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  2. Boohoo, poor Paul McGuinness and U2 are getting robbed are they? funny, they are currently robbing the Irish people by having moved all their companies off shore in order to avoid paying tax. Then they have the nerve to get up on their pulpits and lecture everybody on just about everything. Keep your Big Brother style greed to yourself Paul McGuinness, go and innovate in a legitimate and moral way to ensure you keep your precious money. You will not infringe our privacy rights in order to swell your ever increasing wealth.

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  3. No no its not about U2, its about the rest of us professional "middle class turned poverty stricken" composers songwriters and musicians. What Paul McGuinness really is saying is a voice for all of the artists out there, not a greedy money grubber.

    As a professional composer and performer who isnt in the top 1% of success and MTV rock monsters I am THRILLED that someone with clout is making these issues be vocalized. Its not the U2s and the Mettalicas that suffer, its the indie artists, score composers, and working musicians that are being destroyed by the wide open not even attempted at regulating illegal downloading of all kinds of media, including music, song & albums, films, art, scores, etc

    Thank you Mr. McGuinness for bothering to talk about the issues that are a nuisance to you but are life threatening to thousands of us!

    I also was a dot com boom programmer and I was an original pre-IPO member of InfoSpace and I understand the tech side very much. I will say that what happened is a natural evolution of technology and human nature. Clicking on files and getting that intellectual property of another person was SO EASY and since it was just digital it felt to have to real value. But we all listened to those MP3s and watched those quicktime movies. And we LOVED the fact that we could stuff a 200 gig firewire drive to the brim with all the music we ever wanted to listen to and not pay a dime. If you didnt do it on some level you are probably either a priest or someone without internet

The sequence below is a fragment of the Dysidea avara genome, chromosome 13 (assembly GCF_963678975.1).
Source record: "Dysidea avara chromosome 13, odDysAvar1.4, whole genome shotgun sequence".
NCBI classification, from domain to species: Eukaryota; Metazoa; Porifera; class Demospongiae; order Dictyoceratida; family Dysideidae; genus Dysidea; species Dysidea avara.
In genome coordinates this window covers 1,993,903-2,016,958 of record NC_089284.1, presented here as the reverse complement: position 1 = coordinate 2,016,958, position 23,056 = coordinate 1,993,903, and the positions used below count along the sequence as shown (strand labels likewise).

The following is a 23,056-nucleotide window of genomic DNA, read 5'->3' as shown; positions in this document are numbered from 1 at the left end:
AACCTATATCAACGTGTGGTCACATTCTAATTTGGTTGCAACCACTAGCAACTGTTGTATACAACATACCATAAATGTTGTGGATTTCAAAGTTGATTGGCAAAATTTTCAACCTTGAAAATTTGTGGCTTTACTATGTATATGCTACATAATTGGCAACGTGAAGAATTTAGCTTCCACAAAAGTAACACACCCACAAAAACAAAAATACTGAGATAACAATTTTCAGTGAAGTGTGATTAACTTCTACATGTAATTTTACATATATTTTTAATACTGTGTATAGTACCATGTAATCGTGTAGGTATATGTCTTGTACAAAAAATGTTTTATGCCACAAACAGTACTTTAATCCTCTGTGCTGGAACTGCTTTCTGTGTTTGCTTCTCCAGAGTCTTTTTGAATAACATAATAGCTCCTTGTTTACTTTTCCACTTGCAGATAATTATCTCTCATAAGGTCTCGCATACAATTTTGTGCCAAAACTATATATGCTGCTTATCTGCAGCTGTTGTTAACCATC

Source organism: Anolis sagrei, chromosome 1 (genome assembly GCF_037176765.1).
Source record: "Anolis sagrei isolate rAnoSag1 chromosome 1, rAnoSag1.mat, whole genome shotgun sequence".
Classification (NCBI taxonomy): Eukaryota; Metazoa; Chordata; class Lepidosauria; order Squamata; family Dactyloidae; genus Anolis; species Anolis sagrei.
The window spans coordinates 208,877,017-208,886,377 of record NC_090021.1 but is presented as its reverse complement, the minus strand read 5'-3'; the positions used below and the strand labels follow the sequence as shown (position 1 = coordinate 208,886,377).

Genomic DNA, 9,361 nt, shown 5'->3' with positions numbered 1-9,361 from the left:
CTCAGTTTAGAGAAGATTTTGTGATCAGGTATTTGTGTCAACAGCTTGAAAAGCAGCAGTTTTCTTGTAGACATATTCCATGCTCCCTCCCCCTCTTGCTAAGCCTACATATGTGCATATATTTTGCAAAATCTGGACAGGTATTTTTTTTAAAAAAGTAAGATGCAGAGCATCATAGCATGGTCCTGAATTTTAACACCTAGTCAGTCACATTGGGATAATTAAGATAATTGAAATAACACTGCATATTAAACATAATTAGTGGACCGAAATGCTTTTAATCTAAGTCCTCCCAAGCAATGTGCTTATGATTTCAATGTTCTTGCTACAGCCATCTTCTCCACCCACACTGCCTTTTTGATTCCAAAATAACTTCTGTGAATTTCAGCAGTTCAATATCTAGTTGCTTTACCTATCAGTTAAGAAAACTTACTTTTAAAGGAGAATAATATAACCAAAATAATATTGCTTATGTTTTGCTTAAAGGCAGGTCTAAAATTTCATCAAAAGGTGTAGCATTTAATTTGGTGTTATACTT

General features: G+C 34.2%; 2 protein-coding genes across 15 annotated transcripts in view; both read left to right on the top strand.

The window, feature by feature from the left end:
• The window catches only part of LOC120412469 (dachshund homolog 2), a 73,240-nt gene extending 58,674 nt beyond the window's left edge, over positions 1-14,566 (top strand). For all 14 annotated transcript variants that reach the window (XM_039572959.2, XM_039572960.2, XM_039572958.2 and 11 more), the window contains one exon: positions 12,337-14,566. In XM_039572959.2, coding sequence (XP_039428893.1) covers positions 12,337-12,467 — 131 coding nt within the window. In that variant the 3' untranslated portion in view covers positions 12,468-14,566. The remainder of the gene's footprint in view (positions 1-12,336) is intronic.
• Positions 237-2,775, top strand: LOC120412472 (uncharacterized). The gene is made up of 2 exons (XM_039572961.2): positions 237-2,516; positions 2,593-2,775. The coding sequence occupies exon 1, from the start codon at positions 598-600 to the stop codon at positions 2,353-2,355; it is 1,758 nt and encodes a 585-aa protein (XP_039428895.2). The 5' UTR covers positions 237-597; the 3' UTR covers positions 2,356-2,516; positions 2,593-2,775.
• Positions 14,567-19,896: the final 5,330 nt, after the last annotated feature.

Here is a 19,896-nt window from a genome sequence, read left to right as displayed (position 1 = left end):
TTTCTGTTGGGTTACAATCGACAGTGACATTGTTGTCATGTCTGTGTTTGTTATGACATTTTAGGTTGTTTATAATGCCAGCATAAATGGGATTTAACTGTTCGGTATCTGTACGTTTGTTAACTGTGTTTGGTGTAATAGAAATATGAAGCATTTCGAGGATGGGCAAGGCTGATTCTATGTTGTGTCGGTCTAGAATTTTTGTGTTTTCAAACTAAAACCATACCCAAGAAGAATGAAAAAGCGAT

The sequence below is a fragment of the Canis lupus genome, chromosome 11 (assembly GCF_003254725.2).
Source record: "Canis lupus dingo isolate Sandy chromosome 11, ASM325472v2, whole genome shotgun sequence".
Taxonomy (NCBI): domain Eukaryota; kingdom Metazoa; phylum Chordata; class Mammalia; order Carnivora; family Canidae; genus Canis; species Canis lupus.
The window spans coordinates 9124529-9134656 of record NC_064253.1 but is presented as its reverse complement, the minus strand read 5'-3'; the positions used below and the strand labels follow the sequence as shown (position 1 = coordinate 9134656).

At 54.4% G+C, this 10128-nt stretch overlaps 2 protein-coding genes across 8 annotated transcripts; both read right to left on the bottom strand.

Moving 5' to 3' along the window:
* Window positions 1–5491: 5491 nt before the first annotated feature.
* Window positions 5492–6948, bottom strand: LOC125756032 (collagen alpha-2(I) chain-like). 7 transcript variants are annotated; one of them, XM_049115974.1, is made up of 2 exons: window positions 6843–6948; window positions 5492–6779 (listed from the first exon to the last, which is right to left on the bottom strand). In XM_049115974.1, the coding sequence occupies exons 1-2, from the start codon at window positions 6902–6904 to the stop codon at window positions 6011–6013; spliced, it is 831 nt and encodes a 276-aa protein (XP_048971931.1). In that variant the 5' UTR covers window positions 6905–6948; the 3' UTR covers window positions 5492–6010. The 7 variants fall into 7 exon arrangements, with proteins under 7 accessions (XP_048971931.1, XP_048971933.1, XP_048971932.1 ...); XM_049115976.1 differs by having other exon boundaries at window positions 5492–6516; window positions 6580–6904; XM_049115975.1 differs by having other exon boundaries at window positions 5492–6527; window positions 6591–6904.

And so Mr McGuinness is saying lets not blame individuals and human nature, but something MUST be done about this and soon before we lose many facets of modern art and culture to the destabilizing and deflation of its economy.

    Its no joke and its not like yea yea whatever, its like EMERGENCY *DINGDINGDING* EMERGENCY. Right now the AFM (musicians union) performance fund (which is the fun for retirement and emergency funding for professional musicians) is about to die, because it is based on CD sales. There are *countless* programs similar to this that are dead or dying quickly because of illegal downloads.

    Certainly non-"mainstream pop" art forms like non-synthesizer orchestral film music, among many others are going to become extinct and then fade away completely the farther this goes without being checked.

    There absolutely needs to be legislation that forces ISPs and tech companies to create technology to stop non-paid-for illegal downloading of music, film and art. This would be relatively very easy to create. All it needs is ubiquitous agreement and cooperation from all sources that host and transmit data.

    Without it our world is going to become a shallow grey world without culture and professional art. That is a place I don't want to live in.

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  4. I just posted my reply to Paul's speech here: http://www.mediafuturist.com/2008/02/welcome-to-paul.html
    I guess I just couldn't resist – there is just too much bizarre stuff in this speech. Cheers, Gerd Leonhard (Music & Media Futurist, Author of "Music2.0)

    Let me ask you this, Paul: do you really advocate web sites, communities and networks scanned and censored, emails read and screened, Instant Messenger conversations monitored, Skype calls supervised, USB sticks DRM’ed, hard-drives sealed, flash memory cards locked, rootkits and software locks on our computers, a read-only web, the end of remixes, and the implementation of an online police state that without a doubt will only bring us new censorship and the demise of fair use and free speech while the un-paid and unlicensed trading of music will soar to new heights in 100s of new ways that we don’t even know about today?